The story of the naming of the town is well-known locally. Japheth C. Washburn, from China Village, represented the new town in the Massachusetts General Court, with instructions to have it named Bloomville. The representative from Bloomfield (which was separated from Canaan in 1814 and added to Skowhegan in 1862) objected that the similarity in names would confuse mail delivery. Washburn proposed China because it was the name of one of his favorite hymns.

The Bicentennial History says on Dec. 18, 1820, Harlem voters asked to become part of China. China did not want them; but town meeting votes and negotiations with legislators – after March 1820, Maine legislators – were unsuccessful. (A June 18, 1821, vote showed one China voter in favor of accepting Harlem and 81 opposed.) In January 1822 the two towns combined and China acquired most of its present dimensions. Harlem continued to elect town officers to close out town affairs for another six years.

The final significant boundary change was on the southeast, where the line between China and Palermo was redrawn in 1830, adding to China a long narrow triangle of land. The Bicentennial History quotes from the description of the new boundary between the two towns, which was also the line between Kennebec and Waldo counties, with its references to lot numbers, “the house of Joseph Hacker” and a beech tree on the north side of the road from Augusta to Belfast.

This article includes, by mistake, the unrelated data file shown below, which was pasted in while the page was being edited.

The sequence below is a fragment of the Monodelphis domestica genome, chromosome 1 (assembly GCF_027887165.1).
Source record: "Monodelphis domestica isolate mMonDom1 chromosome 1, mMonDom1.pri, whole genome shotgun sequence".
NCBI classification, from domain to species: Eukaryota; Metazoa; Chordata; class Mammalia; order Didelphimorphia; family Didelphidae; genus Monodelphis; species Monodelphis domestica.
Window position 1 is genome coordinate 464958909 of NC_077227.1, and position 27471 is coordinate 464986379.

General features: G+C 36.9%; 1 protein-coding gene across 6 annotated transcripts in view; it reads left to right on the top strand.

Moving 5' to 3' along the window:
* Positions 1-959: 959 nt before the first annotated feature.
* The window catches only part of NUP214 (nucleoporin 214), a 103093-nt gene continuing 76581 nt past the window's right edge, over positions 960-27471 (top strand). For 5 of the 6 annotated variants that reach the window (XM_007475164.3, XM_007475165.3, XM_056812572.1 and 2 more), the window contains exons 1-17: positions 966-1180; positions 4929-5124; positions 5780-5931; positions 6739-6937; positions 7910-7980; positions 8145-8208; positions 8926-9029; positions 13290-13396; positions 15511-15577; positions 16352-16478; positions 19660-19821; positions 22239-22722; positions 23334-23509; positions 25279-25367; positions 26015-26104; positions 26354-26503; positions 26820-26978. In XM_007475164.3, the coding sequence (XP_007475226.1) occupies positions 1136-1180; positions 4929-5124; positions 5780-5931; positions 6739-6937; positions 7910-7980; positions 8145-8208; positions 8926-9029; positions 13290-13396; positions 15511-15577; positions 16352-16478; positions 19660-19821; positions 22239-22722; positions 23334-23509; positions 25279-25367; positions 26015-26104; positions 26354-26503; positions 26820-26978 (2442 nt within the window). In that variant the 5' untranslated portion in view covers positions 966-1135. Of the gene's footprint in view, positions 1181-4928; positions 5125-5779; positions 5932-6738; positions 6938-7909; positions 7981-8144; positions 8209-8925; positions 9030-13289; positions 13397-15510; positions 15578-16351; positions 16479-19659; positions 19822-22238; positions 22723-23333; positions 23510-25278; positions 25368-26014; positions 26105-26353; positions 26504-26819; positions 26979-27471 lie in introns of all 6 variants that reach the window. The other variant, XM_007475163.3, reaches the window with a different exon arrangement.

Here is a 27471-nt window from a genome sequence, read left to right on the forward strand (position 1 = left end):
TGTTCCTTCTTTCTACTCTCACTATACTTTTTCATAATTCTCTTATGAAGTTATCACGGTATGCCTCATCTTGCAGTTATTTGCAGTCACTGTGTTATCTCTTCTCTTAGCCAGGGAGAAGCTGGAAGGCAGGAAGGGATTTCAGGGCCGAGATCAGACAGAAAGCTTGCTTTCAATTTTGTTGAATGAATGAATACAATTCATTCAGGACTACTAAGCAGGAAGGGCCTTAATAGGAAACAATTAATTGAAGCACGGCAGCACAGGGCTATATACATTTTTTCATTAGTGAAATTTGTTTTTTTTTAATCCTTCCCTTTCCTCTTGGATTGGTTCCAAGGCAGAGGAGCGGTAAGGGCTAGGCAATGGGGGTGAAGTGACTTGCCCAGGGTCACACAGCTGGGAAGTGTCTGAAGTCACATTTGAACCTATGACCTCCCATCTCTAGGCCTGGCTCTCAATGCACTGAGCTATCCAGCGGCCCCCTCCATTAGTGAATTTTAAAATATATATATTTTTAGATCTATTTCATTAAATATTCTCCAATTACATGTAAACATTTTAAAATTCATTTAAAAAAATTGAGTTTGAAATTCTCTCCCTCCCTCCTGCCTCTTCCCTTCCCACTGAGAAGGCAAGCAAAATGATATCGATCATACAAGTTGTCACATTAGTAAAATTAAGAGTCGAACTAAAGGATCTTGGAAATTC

Each of China’s four villages was a commercial center for most of the 19th century and the first part of the 20th century. The Bi­cen­tennial History lists a wide variety of businesses. Unusual for such a small town, each village had at least one hotel. Probable reasons are roads and China Lake’s summer visitors.